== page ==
Showing posts with label discounted tuition. Show all posts
Showing posts with label discounted tuition. Show all posts

Thursday, May 18, 2017

Private liberal arts colleges are discounting tuition by an average of 44 percent--undercutting the credibility of their sticker prices

Rouses Supermarkets, a Louisiana food chain, advertised a wine and spirits sale a few days ago. Three Olives root beer vodka--normally priced at $20 a bottle, was on sale--4 bottles for ten bucks!

Did I rush to my nearest Rouses grocery store to stock up on root beer vodka? No, I did not. Instead I formed a negative opinion of the stuff. I concluded that any vodka that can be purchased on sale for two dollars and fifty cents a bottle is probably not worth $20 a bottle.

Private liberal art colleges are risking their long term viability by slashing their posted tuition prices drastically. Last year, the colleges discounted freshman tuition by an average of 49 percent; and tuition for students as a whole were slashed by an average of 44 percent.

In an informative article for Inside Higher Ed, Rick Seltzer identified  two trends that are driving colleges to heavily discount their tuition prices.  First, students' families need increased levels of financial aid in the wake of the 2008 recession. Second, colleges are heavily competing for students due to a downward demographic trend of fewer college-age students in the population. Ken Redd, research director for the National Association of College and University Business Officers (NACUBO) was quoted as saying he saw nothing on the horizon that would dissipate those trends.

Not surprisingly, small colleges are discounting tuition more heavily than large comprehensive universities.  At the small schools, freshman tuition is being discounted by more than 50 percent.

According to NACUBO's report, tuition discounting is happening even as colleges raise their sticker prices. Unfortunately, for many colleges, this tactic has not increased net revenue. “If you adjust for inflation, many schools are actually seeing real decreases in net tuition revenue,” Mr. Redd said.

Increased tuition discounts is just another sign that private liberal arts colleges are under an existential threat. Several have closed already, and others are taking drastic action to cut their costs.

Holy Cross College in Indiana sold 75 acres of real estate to Notre Dame to bolster its financial picture even as it struggled to quell rumors that it will soon be closing. Wheeling Jesuit University is encouraging faculty members to retire early.  Mills College, a small women's college in California, is laying of faculty members. Mills is running a $9 million deficit on a $57 million operating budget--clearly not sustainable.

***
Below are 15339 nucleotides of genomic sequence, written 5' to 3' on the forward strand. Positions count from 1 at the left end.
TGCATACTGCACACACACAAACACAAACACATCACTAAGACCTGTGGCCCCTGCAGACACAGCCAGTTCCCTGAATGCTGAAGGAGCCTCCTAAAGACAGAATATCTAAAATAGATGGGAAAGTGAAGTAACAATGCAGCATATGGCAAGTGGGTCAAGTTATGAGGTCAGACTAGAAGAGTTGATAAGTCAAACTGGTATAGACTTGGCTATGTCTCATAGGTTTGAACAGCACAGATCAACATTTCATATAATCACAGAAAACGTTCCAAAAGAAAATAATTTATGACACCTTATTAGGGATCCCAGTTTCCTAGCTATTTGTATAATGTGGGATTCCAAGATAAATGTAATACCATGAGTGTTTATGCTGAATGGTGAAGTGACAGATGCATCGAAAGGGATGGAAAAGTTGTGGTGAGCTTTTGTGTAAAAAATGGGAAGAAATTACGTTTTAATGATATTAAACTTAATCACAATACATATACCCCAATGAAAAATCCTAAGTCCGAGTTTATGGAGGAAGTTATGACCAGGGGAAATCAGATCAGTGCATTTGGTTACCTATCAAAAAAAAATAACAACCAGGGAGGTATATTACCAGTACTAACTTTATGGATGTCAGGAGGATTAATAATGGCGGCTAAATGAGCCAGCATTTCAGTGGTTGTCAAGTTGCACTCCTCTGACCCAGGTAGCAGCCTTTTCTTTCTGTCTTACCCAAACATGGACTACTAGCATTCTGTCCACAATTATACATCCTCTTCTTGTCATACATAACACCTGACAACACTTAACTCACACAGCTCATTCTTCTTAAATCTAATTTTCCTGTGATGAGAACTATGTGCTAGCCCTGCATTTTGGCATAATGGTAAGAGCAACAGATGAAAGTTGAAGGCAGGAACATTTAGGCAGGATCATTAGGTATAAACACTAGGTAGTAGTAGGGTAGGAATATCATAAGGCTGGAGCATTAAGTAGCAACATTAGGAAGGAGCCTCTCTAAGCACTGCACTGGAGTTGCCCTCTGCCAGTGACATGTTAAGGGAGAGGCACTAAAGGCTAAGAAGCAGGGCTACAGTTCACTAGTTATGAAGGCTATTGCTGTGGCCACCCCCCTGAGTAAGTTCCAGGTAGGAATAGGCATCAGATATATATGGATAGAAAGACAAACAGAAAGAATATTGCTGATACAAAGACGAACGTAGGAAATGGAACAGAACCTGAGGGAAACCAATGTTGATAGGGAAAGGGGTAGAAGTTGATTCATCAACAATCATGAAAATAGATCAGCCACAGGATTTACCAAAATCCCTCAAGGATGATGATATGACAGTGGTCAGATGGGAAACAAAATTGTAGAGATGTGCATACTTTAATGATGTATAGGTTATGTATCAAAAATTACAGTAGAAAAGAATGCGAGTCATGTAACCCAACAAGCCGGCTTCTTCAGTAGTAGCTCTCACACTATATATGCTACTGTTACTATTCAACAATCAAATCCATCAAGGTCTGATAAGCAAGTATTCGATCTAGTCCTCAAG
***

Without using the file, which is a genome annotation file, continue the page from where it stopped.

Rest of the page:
At some colleges, administrators are finding that a smaller and smaller percentage of applicants who are admitted actually show up as students.  Mills for example, admitted 1,242 applicants in 2013-2014; and only 217 applicants actually enrolled. In 2015, the enrollment picture was even bleaker: 639 applicants were admitted and only 139 students actually enrolled.

Some small private colleges will survive in spite of the bleak financial picture. Those that have real estate to sell, like Holy Cross, can keep the wolf from the door for a few more years. Colleges that have large endowments can draw down those funds to meet their budgets.

But ultimately, a lot of small liberal arts colleges are going to close. Their target customers won't be hurt by this trend; they will simply enroll at public institutions. But faculty and staff  from closed colleges are going to find it very difficult to find new jobs.




References

Scott Jaschik. 'Financial Emergency' at Mills. Inside Higher Ed, May 17, 2017.

Rick Seltzer. Discounting Keeps Climbing. Inside Higher Ed, May 15, 2017.

Rick Seltzer. Holy Cross College to Sell Land to Notre Dame. Inside Higher Ed, May 15, 2017.

Rick Seltzer. Early Retirements at Wheeling Jesuit. Inside Higher Ed, May 10, 2017.

Saturday, April 15, 2017

Governor Cuomo's plan to offer free public college education for New Yorkers will wreck private colleges in the Empire State

Like Bernie Sanders, I buy my clothes at Joseph A. Banks, where almost everything Banks sells is on sale almost all the time. For example, Joseph A. Banks sells very good men's dress shirts for $89, but this week they are on sale for 2 for $89.